The AVG put privacy on the agenda of many companies and that made it a "thing" for the public. The e-privacy regulation (ePV) - postponed previously and now for discussion June 7, 2019 - will go a few steps further. If only because the AVG is a general law and the EPP is a special law that always takes precedence. But apart from the cookie wall and the commercial use of data, the question is what the consumers think of all this fuss. The privacy monitor 2018 part I by the DDMA message: Dutchman is concerned about privacy, but does not act accordingly.
- To trade: The privacy monitor 2018 part I reports that 78% of the Dutch knows "not much, not little" or "little" or "very little" about privacy rights. The right to data portability is known, for example, at 51%. Only 12% says it has ever used its privacy rights, so 88% never. Yet the Dutch are aware of the value of their privacy. Part II of the privacy monitor states that 53% of the Dutch is aware that they live in a data economy in which the sharing of personal information online is a part. 80% believes that the business community benefits more from the exchange and 57% is dissatisfied with what services they receive.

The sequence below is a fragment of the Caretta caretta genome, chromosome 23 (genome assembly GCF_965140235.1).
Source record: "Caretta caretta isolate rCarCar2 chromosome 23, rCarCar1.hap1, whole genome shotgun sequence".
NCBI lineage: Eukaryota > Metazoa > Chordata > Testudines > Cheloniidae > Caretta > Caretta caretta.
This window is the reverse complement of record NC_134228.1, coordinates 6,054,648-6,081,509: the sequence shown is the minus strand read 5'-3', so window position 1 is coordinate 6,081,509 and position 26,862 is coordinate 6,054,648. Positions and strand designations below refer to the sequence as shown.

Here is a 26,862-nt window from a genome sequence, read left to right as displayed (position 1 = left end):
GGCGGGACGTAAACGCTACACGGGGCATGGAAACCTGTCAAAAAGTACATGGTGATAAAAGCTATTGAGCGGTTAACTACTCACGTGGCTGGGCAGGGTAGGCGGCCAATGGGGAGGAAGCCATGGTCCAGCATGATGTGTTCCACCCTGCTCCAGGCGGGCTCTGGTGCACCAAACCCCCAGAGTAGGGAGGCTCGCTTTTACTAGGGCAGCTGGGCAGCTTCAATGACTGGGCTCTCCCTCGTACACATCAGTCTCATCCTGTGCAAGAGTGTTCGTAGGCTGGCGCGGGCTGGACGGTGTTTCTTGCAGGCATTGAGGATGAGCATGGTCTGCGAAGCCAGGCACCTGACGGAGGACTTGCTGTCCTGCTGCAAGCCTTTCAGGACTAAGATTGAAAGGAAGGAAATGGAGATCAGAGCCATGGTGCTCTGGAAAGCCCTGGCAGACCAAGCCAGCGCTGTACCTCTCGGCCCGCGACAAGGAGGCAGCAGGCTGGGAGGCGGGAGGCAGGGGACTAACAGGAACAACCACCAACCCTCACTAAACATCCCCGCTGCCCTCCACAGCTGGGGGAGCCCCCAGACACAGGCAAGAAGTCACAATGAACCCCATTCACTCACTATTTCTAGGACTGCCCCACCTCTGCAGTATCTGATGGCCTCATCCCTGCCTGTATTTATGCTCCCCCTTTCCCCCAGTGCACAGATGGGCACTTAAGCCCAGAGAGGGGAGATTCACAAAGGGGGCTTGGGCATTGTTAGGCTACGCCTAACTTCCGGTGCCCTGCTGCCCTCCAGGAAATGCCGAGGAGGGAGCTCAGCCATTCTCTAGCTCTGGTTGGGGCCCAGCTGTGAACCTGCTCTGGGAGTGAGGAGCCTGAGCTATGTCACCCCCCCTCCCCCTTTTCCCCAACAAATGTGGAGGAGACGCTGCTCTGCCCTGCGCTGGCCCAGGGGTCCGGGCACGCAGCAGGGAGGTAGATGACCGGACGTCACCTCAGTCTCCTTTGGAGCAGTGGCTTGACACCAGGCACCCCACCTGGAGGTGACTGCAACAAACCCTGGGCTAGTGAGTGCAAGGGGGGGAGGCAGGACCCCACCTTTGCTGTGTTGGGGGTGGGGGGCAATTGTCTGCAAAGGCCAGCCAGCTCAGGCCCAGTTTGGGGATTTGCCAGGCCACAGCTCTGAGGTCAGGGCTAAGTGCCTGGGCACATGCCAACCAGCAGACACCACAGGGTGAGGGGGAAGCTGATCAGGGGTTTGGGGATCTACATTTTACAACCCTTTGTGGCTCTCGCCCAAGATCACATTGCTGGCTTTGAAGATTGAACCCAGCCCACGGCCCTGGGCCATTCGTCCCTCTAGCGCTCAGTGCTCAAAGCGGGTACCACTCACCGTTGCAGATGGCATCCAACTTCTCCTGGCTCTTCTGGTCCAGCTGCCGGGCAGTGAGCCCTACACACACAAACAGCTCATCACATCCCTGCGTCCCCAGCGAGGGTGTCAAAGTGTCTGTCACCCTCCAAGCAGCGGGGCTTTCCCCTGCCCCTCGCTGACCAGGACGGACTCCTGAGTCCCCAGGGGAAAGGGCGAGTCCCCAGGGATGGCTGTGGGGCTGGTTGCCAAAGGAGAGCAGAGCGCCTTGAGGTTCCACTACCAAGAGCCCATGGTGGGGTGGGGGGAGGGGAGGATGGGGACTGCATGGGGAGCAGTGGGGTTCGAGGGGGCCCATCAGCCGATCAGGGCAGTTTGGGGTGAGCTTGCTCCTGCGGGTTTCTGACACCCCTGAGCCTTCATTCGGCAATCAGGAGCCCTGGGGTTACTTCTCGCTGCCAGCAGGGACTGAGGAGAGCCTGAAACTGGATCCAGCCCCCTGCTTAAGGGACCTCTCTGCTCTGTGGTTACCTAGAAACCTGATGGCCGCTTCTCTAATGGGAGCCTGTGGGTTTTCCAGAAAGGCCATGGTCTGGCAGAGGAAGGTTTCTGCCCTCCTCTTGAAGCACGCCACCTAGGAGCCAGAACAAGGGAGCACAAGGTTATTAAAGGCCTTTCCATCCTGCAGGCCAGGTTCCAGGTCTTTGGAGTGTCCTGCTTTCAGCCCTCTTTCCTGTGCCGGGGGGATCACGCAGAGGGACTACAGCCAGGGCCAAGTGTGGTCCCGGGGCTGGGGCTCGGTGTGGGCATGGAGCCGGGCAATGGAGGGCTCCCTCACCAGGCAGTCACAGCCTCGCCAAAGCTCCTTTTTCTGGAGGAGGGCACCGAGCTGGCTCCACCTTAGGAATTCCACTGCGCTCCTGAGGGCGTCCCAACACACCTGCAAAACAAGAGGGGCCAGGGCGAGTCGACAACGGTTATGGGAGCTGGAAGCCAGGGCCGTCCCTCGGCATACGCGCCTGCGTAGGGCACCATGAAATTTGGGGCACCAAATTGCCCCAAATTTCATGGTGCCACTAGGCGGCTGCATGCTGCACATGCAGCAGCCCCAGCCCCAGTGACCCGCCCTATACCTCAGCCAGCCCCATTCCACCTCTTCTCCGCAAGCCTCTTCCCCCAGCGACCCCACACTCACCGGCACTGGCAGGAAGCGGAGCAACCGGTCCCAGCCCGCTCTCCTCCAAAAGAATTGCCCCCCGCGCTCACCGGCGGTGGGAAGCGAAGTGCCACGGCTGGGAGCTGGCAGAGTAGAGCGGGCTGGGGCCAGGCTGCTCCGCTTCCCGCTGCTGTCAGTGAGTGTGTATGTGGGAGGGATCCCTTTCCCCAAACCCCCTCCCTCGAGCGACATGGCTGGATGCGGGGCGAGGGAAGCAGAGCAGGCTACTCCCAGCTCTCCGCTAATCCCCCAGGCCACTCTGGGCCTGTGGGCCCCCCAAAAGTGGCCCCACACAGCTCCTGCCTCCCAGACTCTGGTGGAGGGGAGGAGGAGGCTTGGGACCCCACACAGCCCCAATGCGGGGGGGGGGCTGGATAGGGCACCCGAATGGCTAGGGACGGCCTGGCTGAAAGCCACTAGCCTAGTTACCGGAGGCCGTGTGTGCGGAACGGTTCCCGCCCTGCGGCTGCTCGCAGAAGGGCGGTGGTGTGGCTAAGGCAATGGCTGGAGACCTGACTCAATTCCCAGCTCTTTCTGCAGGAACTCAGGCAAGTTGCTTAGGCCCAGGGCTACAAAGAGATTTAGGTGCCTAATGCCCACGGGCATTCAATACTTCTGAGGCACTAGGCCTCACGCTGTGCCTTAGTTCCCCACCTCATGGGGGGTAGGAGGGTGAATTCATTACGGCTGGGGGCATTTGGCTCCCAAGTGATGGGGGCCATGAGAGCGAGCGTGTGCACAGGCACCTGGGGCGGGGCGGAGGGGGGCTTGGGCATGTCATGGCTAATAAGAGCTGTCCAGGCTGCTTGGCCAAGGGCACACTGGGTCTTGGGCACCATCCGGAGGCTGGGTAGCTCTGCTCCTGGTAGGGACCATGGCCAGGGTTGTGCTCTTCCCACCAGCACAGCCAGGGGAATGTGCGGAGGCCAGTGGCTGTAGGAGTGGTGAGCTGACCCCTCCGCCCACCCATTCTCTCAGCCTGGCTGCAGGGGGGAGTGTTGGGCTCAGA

But in addition to users and advertisers, there are also providers: the companies that provide internet access. These are the makers of your phone or operating system, your browser or your internet provider. So introduced Apple this year ITP 2.1: Intelligent Tracking Prevention 2.1. If you use Apple's browser Safari, first-party cookies are automatically blocked after seven days. Tracking users is thereby enormously limited worldwide, given that 30% Safari is used and 10% Firefox, which has announced a similar measure.
Gartner named digital ethics and privacy therefore one of the top ten strategic technological trends of 2019. The market researcher writes:
"People are increasingly concerned about how their personal information is used by public and private sector organizations, and resistance will only increase for organizations that do not proactively address these issues."
Ericsson reports the same in the report 10 hot consumer trends: More than 45% of European consumers think that apps collect data about them even if they don't use the app. 59% says that we need global principles for the protection of personal data.